Report: Heritage Access 2022
A VocalEyes, in partnership with Stagetext, Autism in Museums and the Centre for Accessible Environments report highlighting the importance of online access information for the UK museum and heritage sector. It also tracks the changes in the state of access over the past four years from 2018 to 2022.
The report includes guidance for venue staff on creating and presenting access information online, covering around 40 different access aids, facilities, resources, and events. Using data and best-practice examples, the report is structured to mirror the visitor journey, covering aspects from pre-visit research such as finding and getting to a venue (such as directions, parking and step-free and level access), aids and facilities at the venue (such as toilets, lifts, Large Print guides, induction loops) and downloadable resources that can be used at the venue (such as sensory maps and visual stories).
The report also breaks down the different media types in which web content is presented, and gives clear, non-technical guidance on how to ensure that text, links, images, video, audio, and downloadable documents are all accessible. It also covers tips for inclusive communication with visitors.
We can draw three main conclusions about the provision of museum and heritage access information from a comparison of the figures from Heritage Access 2022 with those from State of Museum Access 2018.
1. There was no change in the overall proportion of museums and heritage sites that have, or do not have access information on their website.
81% of museums and heritage sites in 2022 (1834/2258) and 81% of accredited museums (1301/1606) in 2018 had some form of access information.
Thus, the proportion of museums and heritage sites with no access information remained at nearly 1 in 5 (19%).
There remains a significant task to engage with these 400+ cultural heritage venues and convince them of the importance of providing access information for their visitors.
2. The amount of information about access provision at museum and heritage sites has increased significantly since 2018. While this does not necessarily reflect that onsite accessibility has improved, we can conclude that those venues with access information are providing much more of this in 2022 than they did in 2018. This is a very positive development with significant benefits for disabled visitors.
3. There were significant increases in the proportion of sites that mentioned aspects relevant to all or a large proportion of visitors with access requirements, while the increases are less marked for information for groups who have historically been under-recognised as requiring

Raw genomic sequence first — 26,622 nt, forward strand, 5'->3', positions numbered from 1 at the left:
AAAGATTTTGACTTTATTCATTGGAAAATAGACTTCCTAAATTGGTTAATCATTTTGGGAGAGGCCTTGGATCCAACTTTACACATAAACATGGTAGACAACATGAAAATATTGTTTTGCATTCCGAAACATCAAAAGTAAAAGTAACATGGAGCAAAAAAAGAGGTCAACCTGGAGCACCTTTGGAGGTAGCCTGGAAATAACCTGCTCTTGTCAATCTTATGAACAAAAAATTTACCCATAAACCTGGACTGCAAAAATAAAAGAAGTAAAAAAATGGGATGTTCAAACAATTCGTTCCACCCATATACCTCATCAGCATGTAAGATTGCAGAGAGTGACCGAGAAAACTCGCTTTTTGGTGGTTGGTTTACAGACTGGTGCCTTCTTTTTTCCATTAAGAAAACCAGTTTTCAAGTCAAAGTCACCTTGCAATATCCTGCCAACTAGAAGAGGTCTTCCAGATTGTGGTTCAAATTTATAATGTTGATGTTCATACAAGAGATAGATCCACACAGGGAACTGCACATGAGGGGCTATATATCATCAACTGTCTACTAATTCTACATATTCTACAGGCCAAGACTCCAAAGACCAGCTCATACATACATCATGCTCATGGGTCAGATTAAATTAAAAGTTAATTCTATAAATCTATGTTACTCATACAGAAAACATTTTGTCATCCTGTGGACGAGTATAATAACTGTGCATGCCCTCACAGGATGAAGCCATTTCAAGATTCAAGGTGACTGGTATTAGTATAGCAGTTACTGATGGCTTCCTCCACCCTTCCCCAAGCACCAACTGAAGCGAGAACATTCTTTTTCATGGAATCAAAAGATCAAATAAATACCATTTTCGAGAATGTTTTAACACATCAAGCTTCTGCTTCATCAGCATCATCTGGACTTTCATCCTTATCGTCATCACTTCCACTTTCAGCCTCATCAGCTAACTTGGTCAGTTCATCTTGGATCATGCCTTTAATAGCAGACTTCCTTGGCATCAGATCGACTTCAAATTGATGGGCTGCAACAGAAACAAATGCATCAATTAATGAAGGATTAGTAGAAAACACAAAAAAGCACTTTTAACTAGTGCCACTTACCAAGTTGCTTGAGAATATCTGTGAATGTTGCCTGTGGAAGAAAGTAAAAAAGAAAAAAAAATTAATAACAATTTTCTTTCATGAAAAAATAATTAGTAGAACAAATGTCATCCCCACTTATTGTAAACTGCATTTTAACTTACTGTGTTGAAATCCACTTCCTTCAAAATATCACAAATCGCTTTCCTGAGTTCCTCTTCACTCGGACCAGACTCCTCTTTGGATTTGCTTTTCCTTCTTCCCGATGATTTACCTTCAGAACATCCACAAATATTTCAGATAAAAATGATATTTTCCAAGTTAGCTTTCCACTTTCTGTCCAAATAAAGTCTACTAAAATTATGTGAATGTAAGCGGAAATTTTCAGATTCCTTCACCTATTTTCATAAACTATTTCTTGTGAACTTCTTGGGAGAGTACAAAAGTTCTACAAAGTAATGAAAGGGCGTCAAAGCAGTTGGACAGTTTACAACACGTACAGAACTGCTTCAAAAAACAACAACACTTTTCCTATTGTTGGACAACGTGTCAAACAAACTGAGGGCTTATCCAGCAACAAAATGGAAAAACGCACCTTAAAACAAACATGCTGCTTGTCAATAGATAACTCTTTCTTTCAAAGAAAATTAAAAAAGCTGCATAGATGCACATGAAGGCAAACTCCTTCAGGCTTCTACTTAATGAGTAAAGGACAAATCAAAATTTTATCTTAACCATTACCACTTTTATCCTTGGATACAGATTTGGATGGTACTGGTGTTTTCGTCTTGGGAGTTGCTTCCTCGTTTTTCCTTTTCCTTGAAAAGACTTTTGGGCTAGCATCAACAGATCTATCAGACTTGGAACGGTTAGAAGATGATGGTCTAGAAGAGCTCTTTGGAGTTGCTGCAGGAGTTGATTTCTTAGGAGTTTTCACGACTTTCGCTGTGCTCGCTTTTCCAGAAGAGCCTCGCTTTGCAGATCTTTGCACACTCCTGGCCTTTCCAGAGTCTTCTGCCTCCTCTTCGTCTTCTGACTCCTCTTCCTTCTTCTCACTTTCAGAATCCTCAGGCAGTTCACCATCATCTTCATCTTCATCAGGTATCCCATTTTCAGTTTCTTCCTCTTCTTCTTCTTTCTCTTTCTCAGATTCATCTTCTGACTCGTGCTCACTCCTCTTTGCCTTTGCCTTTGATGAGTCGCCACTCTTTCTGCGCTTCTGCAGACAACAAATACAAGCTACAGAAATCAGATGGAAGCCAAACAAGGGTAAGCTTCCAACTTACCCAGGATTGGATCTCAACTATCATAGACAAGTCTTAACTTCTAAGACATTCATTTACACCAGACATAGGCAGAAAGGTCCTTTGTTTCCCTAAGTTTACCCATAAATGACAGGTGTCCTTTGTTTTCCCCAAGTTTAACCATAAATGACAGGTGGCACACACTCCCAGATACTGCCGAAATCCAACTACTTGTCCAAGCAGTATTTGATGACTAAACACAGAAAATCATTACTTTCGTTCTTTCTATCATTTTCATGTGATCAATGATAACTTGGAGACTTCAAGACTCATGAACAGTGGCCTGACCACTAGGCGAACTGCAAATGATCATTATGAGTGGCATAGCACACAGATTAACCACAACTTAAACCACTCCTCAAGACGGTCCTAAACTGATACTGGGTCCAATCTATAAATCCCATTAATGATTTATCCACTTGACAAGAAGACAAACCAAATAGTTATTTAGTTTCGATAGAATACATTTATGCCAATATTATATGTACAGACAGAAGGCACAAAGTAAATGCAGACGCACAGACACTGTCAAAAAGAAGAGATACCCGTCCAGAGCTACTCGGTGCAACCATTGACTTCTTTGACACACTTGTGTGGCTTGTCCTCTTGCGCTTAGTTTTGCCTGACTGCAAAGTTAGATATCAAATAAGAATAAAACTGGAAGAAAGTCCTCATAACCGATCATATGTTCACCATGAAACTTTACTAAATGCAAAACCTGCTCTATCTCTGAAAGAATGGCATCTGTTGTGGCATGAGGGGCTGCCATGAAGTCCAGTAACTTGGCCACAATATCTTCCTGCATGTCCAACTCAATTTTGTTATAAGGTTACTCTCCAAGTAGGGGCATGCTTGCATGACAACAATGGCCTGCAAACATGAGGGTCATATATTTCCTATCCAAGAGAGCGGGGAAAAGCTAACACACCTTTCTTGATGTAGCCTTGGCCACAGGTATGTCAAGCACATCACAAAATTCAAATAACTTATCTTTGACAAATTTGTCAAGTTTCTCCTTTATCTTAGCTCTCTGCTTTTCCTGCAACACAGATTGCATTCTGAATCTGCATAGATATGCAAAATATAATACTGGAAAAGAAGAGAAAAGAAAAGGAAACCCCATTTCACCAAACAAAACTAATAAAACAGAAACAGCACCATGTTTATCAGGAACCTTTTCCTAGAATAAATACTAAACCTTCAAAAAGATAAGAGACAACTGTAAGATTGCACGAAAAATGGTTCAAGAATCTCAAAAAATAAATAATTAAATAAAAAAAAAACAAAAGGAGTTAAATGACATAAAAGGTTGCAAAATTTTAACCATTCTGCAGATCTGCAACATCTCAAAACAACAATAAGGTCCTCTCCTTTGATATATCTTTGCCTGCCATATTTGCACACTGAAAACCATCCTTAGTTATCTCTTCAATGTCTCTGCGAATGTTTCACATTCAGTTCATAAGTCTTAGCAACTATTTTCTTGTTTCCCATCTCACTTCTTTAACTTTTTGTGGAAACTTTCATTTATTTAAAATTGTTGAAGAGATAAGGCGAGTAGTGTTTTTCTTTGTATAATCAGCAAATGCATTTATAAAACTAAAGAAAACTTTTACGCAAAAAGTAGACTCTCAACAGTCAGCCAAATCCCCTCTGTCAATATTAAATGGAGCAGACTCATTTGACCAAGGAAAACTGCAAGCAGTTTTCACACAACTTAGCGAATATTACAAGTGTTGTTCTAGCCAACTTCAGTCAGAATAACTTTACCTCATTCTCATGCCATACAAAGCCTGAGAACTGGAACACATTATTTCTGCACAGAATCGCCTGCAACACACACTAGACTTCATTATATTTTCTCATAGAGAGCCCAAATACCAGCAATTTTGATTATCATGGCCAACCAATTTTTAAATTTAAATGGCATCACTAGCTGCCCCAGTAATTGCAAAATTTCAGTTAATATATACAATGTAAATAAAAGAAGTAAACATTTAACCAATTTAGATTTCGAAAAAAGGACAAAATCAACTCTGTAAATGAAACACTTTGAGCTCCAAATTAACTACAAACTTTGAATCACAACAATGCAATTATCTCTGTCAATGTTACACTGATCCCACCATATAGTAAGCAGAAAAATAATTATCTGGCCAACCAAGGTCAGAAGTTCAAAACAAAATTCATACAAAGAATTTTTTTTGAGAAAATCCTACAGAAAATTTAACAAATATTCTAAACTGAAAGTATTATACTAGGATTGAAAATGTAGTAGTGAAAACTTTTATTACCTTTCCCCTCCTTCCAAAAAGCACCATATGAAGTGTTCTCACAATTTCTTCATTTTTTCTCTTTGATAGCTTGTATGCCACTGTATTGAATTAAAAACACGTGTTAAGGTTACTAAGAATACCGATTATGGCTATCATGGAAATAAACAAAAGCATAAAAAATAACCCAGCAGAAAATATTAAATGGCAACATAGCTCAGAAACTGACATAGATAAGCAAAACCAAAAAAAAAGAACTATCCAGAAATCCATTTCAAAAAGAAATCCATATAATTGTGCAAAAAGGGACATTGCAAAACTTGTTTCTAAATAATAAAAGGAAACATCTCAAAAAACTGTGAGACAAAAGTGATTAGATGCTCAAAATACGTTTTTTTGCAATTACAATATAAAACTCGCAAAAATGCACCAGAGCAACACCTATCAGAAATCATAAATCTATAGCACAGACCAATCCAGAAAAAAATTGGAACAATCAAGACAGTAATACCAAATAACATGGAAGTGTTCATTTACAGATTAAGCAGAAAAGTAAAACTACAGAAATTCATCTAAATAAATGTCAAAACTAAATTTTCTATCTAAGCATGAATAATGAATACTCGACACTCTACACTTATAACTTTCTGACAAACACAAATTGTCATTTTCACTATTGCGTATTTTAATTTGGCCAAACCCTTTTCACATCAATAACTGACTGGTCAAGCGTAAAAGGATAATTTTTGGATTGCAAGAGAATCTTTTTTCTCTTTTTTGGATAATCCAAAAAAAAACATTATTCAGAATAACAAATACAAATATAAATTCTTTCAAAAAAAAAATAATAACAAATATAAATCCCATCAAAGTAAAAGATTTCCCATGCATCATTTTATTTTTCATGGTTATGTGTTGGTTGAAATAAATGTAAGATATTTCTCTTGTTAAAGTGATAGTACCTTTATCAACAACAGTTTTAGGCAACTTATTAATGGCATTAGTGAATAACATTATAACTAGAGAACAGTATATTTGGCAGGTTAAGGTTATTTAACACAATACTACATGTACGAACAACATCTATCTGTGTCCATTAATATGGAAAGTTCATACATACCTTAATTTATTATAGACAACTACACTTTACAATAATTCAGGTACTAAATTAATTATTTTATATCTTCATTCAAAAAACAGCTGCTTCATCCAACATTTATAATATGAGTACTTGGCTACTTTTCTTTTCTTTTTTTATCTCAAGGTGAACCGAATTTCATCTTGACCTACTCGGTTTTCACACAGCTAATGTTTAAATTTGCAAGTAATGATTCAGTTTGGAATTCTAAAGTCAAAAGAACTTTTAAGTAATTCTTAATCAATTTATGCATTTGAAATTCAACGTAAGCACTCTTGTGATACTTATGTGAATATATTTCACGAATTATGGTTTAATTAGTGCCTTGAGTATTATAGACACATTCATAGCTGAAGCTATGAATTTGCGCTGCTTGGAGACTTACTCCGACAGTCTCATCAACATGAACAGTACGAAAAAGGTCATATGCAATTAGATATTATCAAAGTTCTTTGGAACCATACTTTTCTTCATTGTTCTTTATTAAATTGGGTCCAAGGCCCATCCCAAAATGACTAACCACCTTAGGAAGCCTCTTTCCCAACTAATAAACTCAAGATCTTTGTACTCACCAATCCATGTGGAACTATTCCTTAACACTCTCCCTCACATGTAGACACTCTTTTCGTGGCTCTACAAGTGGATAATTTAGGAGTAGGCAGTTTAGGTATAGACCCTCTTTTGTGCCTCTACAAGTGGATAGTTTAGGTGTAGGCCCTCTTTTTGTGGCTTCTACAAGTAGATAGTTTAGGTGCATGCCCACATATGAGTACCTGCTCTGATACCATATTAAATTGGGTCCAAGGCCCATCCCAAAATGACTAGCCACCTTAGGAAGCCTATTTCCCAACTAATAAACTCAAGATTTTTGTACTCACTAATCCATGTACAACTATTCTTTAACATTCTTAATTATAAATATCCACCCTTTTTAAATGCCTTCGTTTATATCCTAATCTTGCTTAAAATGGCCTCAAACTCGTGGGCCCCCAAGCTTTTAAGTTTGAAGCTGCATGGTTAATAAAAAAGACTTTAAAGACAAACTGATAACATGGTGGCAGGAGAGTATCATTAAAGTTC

All those access aids, facilities, resources or events included in our checklists in both 2018 and 2022 have shown an increase in mentions. While this is very positive, with a few exceptions, those which show larger increases are aspects which started with a higher baseline and were mainly connected with people who face mobility barriers.
Information relevant to blind and visually impaired people, D/deaf, deafened and hard of hearing people, and neurodivergent people do show increased mentions, but from a lower baseline, and in the majority of cases not as large.
Tables showing the proportion of venues each year that mentioned specific access provisions in State of Museum Access 2018 and Heritage Access 2022.
|Disability awareness training||10%||21%|
|‘Getting there’ information||19%||32%|
|Accessible/Blue Badge parking||48%||64%|
|Changing Places toilets||4%||8%|
Blind and visually impaired people
|Recorded audio-described guides||3%||6%|
|Live audio description tours||5%||7%|
|Large Print resources||20%||33%|
D/deaf, deafened and hard of hearing people
|Captioning on AV material||3%||7%|
|Transcripts of AV material||4%||5%|
|BSL signed tours||3%||4%|
Neurodivergent people/sensory access
Note that for the tables above, 1% of the total venues surveyed equates to around 13 venues (2018) or 18 venues (2022).
The aspects listed above are those where we have 2018 and 2022 data for direct comparison. These are only a selection of access aids relevant for
these groups and we do imply that these are the only appropriate or useful ways of developing access and inclusion.
Download the report